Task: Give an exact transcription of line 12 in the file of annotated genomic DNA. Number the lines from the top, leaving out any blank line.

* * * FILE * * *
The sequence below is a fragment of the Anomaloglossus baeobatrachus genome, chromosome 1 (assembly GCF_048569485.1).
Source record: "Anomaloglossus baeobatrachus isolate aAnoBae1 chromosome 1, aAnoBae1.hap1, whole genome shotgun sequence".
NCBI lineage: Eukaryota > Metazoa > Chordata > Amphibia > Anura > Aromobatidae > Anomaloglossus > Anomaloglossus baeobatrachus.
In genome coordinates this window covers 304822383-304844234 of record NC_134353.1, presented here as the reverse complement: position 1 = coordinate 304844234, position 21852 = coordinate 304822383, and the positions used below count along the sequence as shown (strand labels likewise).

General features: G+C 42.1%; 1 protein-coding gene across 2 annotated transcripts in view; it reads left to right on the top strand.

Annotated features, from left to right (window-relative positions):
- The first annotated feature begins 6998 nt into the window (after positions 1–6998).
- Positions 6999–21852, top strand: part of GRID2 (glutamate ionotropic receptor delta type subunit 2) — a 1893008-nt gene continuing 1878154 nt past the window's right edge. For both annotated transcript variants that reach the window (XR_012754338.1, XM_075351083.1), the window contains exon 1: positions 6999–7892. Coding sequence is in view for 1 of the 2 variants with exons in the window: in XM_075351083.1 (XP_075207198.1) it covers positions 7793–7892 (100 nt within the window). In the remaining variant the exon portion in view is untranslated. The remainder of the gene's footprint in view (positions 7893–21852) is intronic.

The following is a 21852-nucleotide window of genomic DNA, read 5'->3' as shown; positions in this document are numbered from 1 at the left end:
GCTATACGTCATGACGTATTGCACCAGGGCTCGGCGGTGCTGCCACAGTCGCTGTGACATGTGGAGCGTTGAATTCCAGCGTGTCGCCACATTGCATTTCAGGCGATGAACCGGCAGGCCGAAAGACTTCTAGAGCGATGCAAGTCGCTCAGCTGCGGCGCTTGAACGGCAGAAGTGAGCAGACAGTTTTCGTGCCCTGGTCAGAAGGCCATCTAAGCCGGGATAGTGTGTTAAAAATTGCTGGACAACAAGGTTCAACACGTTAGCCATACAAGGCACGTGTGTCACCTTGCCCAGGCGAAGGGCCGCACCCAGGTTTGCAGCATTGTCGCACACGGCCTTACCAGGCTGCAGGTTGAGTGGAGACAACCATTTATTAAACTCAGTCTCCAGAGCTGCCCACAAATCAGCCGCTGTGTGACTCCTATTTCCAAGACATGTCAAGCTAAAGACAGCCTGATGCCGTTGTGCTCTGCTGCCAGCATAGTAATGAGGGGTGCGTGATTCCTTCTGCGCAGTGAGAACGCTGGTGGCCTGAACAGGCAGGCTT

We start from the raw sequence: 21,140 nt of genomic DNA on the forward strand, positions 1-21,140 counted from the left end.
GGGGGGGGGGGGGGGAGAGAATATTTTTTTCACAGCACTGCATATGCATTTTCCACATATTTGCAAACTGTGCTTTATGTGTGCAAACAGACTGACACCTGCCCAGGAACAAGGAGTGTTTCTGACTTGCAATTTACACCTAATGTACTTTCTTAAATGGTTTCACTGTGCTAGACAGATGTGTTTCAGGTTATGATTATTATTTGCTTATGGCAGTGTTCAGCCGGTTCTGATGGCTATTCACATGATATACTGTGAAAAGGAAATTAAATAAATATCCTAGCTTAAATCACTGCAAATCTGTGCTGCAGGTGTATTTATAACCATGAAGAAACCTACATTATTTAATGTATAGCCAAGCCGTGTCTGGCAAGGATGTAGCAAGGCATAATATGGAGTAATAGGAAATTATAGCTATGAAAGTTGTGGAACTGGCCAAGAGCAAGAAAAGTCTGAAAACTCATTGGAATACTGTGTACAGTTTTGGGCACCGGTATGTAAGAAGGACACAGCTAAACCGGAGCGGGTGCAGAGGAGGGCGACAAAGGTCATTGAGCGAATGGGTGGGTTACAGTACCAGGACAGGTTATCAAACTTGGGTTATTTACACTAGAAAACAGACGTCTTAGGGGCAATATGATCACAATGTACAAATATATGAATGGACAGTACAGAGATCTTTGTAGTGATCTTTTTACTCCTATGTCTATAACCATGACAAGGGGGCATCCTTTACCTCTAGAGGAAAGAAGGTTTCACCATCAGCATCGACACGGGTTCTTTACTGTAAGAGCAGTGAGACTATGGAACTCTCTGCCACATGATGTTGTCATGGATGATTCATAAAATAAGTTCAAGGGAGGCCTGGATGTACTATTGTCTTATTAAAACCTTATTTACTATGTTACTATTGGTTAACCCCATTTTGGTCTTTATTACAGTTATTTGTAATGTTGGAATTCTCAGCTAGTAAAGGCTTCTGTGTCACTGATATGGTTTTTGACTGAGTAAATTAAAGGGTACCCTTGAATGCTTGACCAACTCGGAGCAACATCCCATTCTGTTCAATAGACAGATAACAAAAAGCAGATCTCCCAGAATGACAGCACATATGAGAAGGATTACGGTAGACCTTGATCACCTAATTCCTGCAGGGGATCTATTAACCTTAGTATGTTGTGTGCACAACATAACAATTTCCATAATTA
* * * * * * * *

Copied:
GGGGGGGGGGGGGGGAGAGAATATTTTTTTCACAGCACTGCATATGCATTTTCCACATATTTGCAAACTGTGCTTTATGTGTGCAAACAGACTGACACCTGCCCAGGAACAAGGAGTGTTTCTGACTTGCAATTTACACCTAATGTACTTTCTTAAATGGTTTCACTGTGCTAGACAGATGTGTTTCAGGTTATGATTATTATTTGCTTATGGCAGTGTTCAGCCGGTTCTGATGGCTATTCACATGATATACTGTGAAAAGGAAATTAAATAAATATCCTAGCTTAAATCACTGCAAATCTGTGCTGCAGGTGTATTTATAACCATGAAGAAACCTACATTATTTAATGTATAGCCAAGCCGTGTCTGGCAAGGATGTAGCAAGGCATAATATGGAGTAATAGGAAATTATAGCTATGAAAGTTGTGGAACTGGCCAAGAGCAAGAAAAGTCTGAAAACTCATTGGAATACTGTGTACAGTTTTGGGCACCGGTATGTAAGAAGGACACAGCTAAACCGGAGCGGGTGCAGAGGAGGGCGACAAAGGTCATTGAGCGAATGGGTGGGTTACAGTACCAGGACAGGTTATCAAACTTGGGTTATTTACACTAGAAAACAGACGTCTTAGGGGCAATATGATCACAATGTACAAATATATGAATGGACAGTACAGAGATCTTTGTAGTGATCTTTTTACTCCTATGTCTATAACCATGACAAGGGGGCATCCTTTACCTCTAGAGGAAAGAAGGTTTCACCATCAGCATCGACACGGGTTCTTTACTGTAAGAGCAGTGAGACTATGGAACTCTCTGCCACATGATGTTGTCATGGATGATTCATAAAATAAGTTCAAGGGAGGCCTGGATGTACTATTGTCTTATTAAAACCTTATTTACTATGTTACTATTGGTTAACCCCATTTTGGTCTTTATTACAGTTATTTGTAATGTTGGAATTCTCAGCTAGTAAAGGCTTCTGTGTCACTGATATGGTTTTTGACTGAGTAAATTAAAGGGTACCCTTGAATGCTTGACCAACTCGGAGCAACATCCCATTCTGTTCAATAGACAGATAACAAAAAGCAGATCTCCCAGAATGACAGCACATATGAGAAGGATTACGGTAGACCTTGATCACCTAATTCCTGCAGGGGATCTATTAACCTTAGTATGTTGTGTGCACAACATAACAATTTCCATAATTA